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tv   Inside Story  Al Jazeera  February 21, 2015 1:30am-2:01am EST

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month, they're figuring out how to make more money. >> avis de weaver is a regular guest open our show. that is our show tonight, thank you for joining us and have a great weekend. weekend i'm ray suarez, every kid that picks up a high school diploma in june will have taken some version of american history, the gathering debate over a demanding class shows that we are not sure what we wanted to do for students that take a class. do we teach american history to transmit an ideal version, create young patriots or teach a story, warts and all.
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we'll have that debate with jim grossman from the historical association, and ian from the national review, and take you inside with an educator that helped to write the history framework. it's "inside story". advance placement quarters are much sought after by students, schoolboards offering a serious curriculum. calculus, chemistry - no chemistry. hard sciences are light on terms, and heavy on the notion that there's one right answer. advance placement american history, that's a political punching bag. the recent reformulation of curriculum and standards has legislators and school boards
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gunning for new standard. the complaint, that it is too heavily weighted against the u.s. the portrait emerging is a racist society, rather than one that is a beacon of liberty to the world. the oklahoma legislator was moving to get rid of history. it was said: late this week - short of cutting a.p. history, but looking for ways to require new
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readings in the curriculum to balance critical voices. other states debated the new a.p. standards. schoolboard and educators want emphasis on exceptionalism to balance slavery with the religious struggle to end it. in a statement it was said: an enormous state and influence on textbooks and curricula asked the college boards, which administers a.p. tests, to rewrite the curriculum. about a century ago the writer and historian van white brooks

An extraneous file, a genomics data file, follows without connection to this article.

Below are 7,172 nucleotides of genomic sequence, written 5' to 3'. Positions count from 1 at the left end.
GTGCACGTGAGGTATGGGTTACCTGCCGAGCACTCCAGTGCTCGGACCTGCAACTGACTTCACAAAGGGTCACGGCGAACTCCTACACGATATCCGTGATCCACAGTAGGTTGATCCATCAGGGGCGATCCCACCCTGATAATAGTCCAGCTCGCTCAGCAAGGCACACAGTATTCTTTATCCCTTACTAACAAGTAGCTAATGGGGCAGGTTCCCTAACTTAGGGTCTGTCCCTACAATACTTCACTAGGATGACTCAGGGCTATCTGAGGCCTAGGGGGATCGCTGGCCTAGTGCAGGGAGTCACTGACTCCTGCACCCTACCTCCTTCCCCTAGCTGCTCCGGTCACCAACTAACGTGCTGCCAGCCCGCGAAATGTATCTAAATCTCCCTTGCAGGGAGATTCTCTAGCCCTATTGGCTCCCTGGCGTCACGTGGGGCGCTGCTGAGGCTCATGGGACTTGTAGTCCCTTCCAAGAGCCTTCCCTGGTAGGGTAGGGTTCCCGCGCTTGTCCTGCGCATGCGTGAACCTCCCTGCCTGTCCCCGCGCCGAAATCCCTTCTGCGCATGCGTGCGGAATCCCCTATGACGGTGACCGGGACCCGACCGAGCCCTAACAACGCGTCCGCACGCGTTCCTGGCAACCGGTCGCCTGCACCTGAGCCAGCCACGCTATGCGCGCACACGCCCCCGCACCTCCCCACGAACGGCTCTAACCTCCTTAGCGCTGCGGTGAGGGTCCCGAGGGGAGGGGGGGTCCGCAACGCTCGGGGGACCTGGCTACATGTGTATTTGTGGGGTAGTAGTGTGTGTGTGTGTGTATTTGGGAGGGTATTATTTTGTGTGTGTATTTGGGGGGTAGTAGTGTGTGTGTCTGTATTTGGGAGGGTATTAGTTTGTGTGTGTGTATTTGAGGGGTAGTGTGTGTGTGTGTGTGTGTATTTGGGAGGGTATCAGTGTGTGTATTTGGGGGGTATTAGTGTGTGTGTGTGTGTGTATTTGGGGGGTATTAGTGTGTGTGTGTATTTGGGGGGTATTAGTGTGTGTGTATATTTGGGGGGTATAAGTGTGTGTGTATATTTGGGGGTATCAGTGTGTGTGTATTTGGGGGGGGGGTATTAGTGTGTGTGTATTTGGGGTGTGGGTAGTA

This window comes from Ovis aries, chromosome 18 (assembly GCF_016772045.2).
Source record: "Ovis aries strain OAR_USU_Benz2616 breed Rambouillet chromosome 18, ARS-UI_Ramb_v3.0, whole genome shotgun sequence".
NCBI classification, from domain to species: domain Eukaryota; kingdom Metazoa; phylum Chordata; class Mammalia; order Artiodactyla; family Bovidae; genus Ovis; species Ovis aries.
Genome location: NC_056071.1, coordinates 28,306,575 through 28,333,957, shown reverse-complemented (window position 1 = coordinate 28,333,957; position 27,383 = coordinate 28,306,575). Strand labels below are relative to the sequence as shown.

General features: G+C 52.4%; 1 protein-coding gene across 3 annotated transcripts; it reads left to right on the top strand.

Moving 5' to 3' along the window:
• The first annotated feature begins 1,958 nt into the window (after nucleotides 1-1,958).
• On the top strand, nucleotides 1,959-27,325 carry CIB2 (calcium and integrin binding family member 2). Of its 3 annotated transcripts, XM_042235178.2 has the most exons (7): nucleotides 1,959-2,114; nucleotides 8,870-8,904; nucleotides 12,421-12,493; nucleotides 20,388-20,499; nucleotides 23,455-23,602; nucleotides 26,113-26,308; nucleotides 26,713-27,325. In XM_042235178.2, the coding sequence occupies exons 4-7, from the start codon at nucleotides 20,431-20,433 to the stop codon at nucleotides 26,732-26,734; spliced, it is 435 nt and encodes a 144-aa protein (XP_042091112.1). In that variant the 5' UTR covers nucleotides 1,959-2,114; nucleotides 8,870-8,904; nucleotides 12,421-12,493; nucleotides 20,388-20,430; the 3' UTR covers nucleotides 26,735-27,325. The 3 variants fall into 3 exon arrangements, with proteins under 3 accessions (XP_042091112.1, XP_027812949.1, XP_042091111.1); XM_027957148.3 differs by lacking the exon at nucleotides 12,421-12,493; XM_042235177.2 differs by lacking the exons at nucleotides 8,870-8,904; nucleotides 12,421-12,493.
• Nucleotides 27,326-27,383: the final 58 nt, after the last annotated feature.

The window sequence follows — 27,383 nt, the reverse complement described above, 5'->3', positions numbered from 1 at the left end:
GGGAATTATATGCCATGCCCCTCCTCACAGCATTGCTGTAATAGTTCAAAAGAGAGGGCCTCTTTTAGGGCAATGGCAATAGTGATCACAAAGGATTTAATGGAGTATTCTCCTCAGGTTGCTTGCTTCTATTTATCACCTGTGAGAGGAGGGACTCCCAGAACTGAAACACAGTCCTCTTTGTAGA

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talked about a useable history for america, not just a long list of events and dates, but a way to look at the country that helped to make sense of it. it's another fight about
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>> there is a different function here. if we work with that question, which is the right one, what is history, form, it's informed citizenry. there are important things that we are doing when teachings history. one of the matters on the table is how to do it. do we do it and have student memorise stuff and forget it? do we try to set ways of thinking historically. to help students with issues that they confront. >> what do you think of this? the product representative - like a product oklahoma would
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have us believe. >> there are points to be made on both sides. one matter to address my counterparts point is that the points about previous learnings with students, facts and figures - that they look at at the end of semesters. rather than establish there are, in fact, certain matters that every american should know, i agree, that there are other key
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components of the courses. it's to provide
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you you . >> providing the student the prepares that they need to pass the exam, the framework. they have to know answers to questions about brown versus board of education in the exam. the way it works is simple - you
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google your favourite fact u your favourite name, james matheson, for example, and what you'll find is information, and you'll see the teachers are using this framework to teach the courses they are describing. there'll be plenty of fact and scaffolding that you need. but the teachers, who are professional are able to do it. what do you think oklahoma went on a full-frontal assault? >> full frontal may be a little